Alzheimer's detected by blood test: research

Researchers believe they've developed a blood test that is between 85 per cent and 90 per cent accurate.
Photo / Thinkstock
Researchers believe they've developed a blood test that is between 85 per cent and 90 per cent accurate. Photo / Thinkstock

A simple blood test could potentially be used to detect signs of Alzheimer's disease before symptoms appear, researchers say.

Currently, biological tests to diagnose Alzheimer's use invasive and costly procedures including brain imaging and spinal punctures.

A team of researchers from the University of Newcastle in NSW believe they have developed a predictive blood test that is between 85 per cent and 90 per cent accurate.

The researchers analysed blood samples from 566 people, some with Alzheimer's disease, some with mild cognitive impairment and other with normal cognition, from a large international database.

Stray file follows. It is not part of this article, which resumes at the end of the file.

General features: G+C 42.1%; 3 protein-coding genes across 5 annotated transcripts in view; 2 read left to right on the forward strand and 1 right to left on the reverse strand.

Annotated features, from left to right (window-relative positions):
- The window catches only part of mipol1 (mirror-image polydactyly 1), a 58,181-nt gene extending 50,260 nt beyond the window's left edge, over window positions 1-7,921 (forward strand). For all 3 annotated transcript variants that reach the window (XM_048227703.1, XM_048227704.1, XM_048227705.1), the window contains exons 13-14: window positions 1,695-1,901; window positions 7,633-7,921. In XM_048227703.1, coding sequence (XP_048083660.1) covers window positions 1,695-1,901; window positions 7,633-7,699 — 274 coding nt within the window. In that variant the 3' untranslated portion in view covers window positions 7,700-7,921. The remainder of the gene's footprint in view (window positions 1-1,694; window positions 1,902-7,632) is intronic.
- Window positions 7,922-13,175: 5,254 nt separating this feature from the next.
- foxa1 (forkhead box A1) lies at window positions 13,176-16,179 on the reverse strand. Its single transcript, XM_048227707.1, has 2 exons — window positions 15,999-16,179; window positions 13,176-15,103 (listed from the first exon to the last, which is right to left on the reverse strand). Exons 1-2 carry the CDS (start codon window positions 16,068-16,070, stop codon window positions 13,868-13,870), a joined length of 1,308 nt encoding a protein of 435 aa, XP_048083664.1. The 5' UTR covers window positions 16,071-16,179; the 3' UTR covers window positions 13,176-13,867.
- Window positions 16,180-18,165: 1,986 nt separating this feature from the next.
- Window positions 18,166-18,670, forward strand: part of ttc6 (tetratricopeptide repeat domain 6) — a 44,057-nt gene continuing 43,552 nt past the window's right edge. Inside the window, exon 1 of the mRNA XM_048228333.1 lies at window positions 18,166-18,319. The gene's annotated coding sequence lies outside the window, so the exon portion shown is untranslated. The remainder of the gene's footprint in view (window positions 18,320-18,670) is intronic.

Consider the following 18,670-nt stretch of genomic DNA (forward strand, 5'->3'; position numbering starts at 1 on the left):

Senior researcher Pablo Moscato said the aim was to develop a blood test that was cheap, reliable, non-invasive and could detect the disease early.

"The holy grail is to try and have a test that ... will not involve imaging, because when you see something with images it is perhaps too late," Prof Moscato said.

He said the test could be used to screen the wider population, or when people presented to medical appointments with mild cognitive impairment.

Prof Moscato said the test could be useful to determine whether such an impairment was likely to progress to Alzheimer's disease.

People with mild cognitive impairment did not necessarily develop Alzheimer's, Prof Moscato said. Some maintained that level of functioning or progressed to another form of dementia.

He said the test, which analyses proteins in the blood, increased in accuracy when used with a second test done one year later to examine the change in protein levels.

Prof Moscato said if biological markers for Alzheimer's were detected early it would allow people to make lifestyle changes, such as more exercise.

Alzheimer's Australia national research manager Dr Chris Hatherly said it could also help advance research on medical treatments to delay or reverse the disease.

"This is an important new development in the global effort to find simple, reliable and cost-effective measures to identify people with the earliest stages of dementia," Dr Hatherly said.

The research was published in the PLoS (Public Library of Science) ONE journal this week.

- AAP

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